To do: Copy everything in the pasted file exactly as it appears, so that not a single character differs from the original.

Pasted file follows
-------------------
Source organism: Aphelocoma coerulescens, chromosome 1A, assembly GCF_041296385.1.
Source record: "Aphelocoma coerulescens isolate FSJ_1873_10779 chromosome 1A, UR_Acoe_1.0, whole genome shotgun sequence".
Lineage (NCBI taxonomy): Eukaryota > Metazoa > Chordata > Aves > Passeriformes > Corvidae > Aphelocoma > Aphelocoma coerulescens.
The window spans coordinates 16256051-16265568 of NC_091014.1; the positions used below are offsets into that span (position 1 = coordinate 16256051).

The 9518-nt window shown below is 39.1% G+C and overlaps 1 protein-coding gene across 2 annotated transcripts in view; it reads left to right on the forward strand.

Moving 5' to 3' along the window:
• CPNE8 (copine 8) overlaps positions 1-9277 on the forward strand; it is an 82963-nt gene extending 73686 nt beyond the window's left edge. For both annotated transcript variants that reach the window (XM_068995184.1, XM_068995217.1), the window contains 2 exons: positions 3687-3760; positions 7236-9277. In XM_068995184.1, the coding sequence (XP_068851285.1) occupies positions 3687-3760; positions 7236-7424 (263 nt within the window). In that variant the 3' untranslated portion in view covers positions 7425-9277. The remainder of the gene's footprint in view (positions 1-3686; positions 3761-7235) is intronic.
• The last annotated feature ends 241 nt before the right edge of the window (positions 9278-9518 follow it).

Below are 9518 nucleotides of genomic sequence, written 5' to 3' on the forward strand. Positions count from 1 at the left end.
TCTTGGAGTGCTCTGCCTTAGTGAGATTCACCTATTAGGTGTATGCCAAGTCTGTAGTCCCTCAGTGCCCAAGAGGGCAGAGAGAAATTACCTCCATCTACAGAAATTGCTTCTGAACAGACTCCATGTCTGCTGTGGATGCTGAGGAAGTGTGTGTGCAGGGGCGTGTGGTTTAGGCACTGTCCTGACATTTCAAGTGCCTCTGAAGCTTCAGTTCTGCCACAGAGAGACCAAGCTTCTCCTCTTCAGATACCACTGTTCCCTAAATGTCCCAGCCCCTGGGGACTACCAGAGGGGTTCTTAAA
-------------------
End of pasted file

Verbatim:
Source organism: Aphelocoma coerulescens, chromosome 1A, assembly GCF_041296385.1.
Source record: "Aphelocoma coerulescens isolate FSJ_1873_10779 chromosome 1A, UR_Acoe_1.0, whole genome shotgun sequence".
Lineage (NCBI taxonomy): Eukaryota > Metazoa > Chordata > Aves > Passeriformes > Corvidae > Aphelocoma > Aphelocoma coerulescens.
The window spans coordinates 16256051-16265568 of NC_091014.1; the positions used below are offsets into that span (position 1 = coordinate 16256051).

The 9518-nt window shown below is 39.1% G+C and overlaps 1 protein-coding gene across 2 annotated transcripts in view; it reads left to right on the forward strand.

Moving 5' to 3' along the window:
• CPNE8 (copine 8) overlaps positions 1-9277 on the forward strand; it is an 82963-nt gene extending 73686 nt beyond the window's left edge. For both annotated transcript variants that reach the window (XM_068995184.1, XM_068995217.1), the window contains 2 exons: positions 3687-3760; positions 7236-9277. In XM_068995184.1, the coding sequence (XP_068851285.1) occupies positions 3687-3760; positions 7236-7424 (263 nt within the window). In that variant the 3' untranslated portion in view covers positions 7425-9277. The remainder of the gene's footprint in view (positions 1-3686; positions 3761-7235) is intronic.
• The last annotated feature ends 241 nt before the right edge of the window (positions 9278-9518 follow it).

Below are 9518 nucleotides of genomic sequence, written 5' to 3' on the forward strand. Positions count from 1 at the left end.
TCTTGGAGTGCTCTGCCTTAGTGAGATTCACCTATTAGGTGTATGCCAAGTCTGTAGTCCCTCAGTGCCCAAGAGGGCAGAGAGAAATTACCTCCATCTACAGAAATTGCTTCTGAACAGACTCCATGTCTGCTGTGGATGCTGAGGAAGTGTGTGTGCAGGGGCGTGTGGTTTAGGCACTGTCCTGACATTTCAAGTGCCTCTGAAGCTTCAGTTCTGCCACAGAGAGACCAAGCTTCTCCTCTTCAGATACCACTGTTCCCTAAATGTCCCAGCCCCTGGGGACTACCAGAGGGGTTCTTAAA